Featured News Covid-19 global risk assessment raised to highest level

Covid-19 global risk assessment raised to highest level

The virus is now present in all continents except Antarctica and has prompted governments and enterprises to restrict international travel and limit convening in crowded places.

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Geneva – The progression of the Covid-19 outbreak has caused the World Health Organization (WHO) to raise the global risk assessment to the highest level after the virus reached sub-Saharan Africa and financial markets continued to plummet.

On February 28, Friday, WHO chief Tedros Adhanom Ghebreyesus told reporters that the organization has “now increased assessment of the risk of spread and the risk of impact of the Covid-19 to very high at a global level.”

The virus is now present in all continents except Antarctica and has prompted governments and enterprises to restrict international travel and limit convening in crowded places.

World markets suffered their worst week since the 2008 financial crisis, reported CNA. The central bank is ready to intervene if necessary, said the US Federal Reserve chair, Jerome Powell. The “evolving” risks of the epidemic on the world’s largest economy is a situation that needs close monitoring and preparation.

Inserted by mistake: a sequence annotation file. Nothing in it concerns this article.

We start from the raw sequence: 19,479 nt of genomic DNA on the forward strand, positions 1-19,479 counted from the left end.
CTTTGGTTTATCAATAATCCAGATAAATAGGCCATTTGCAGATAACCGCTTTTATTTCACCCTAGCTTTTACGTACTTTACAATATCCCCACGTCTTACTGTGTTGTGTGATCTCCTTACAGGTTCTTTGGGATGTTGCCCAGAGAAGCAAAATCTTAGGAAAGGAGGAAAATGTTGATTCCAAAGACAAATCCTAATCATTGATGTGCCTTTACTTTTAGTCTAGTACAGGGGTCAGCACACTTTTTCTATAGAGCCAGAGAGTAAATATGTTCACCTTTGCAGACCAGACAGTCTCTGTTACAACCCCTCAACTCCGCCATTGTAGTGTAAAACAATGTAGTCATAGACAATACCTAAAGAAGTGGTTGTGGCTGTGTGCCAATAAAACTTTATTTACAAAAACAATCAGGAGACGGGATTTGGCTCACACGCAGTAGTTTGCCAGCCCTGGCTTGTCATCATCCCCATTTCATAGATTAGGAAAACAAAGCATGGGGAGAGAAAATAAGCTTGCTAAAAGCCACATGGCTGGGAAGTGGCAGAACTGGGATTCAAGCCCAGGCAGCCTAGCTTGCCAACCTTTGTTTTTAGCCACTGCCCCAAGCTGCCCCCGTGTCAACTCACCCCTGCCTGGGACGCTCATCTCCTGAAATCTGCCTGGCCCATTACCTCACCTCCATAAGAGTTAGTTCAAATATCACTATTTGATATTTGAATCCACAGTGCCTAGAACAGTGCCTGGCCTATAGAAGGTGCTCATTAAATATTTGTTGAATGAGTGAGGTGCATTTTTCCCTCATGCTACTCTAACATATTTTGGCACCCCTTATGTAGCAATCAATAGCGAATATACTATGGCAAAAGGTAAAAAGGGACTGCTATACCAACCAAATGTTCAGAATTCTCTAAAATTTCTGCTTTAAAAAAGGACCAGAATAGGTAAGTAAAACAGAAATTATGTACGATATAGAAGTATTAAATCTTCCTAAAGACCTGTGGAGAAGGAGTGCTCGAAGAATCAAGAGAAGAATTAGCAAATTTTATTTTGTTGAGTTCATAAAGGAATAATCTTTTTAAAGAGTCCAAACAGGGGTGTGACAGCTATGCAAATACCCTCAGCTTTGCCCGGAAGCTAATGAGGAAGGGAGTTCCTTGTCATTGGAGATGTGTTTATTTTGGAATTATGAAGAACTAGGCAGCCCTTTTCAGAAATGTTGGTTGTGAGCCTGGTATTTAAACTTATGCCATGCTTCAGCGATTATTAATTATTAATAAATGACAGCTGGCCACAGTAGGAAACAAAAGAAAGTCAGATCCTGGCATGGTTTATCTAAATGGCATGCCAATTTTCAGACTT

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Meanwhile, countries are implementing extended efforts to contain the virus.
South Korea, Iran and Italy have abruptly become the virus hotspots with more than 3,000, 380 and 800 confirmed cases, respectively.

However, “this is not a time for panic. It is time to be prepared – fully prepared,” said UN Secretary-General Antonio Guterres.

WHO chief Ghebreyesus said there is still hope to contain the virus. “We do not see evidence as yet that the virus is spreading freely in communities,” he said.

He added that the key to Covid-19 containment is “to break it’s chain of transmission”. He emphasized the importance of proper personal hygiene and social responsibility at this time.

Furthermore, “Our greatest enemy is not the virus itself, it’s fear, rumours and stigma and our greatest assets are facts, reason and solidarity,” said the WHO chief.

What the WHO announcement lacked were specific action plans to approach and handle the outbreak, which many of the public were expecting.

“There he goes again,” said Gabe Seah, referring to Mr Ghebreyesus. “Broad statement, stating the obvious but did not provide specific action plans to help the situation…He probably spreads more panic than help.”

Photo: FB screengrab

CK Ang commented that he too had upgraded his level of distrust on the WHO to the highest level.

Photo: FB screengrab

Others were looking for a “whistleblower to warn or help people in advance” and not a “parrot.”

Photo: FB screengrab

Ngai Hoe Foong rephrased Mr Ghebreyesus’ statement to “the greatest enemy is the lack of transparency” and explained why.

Photo: FB screengrab

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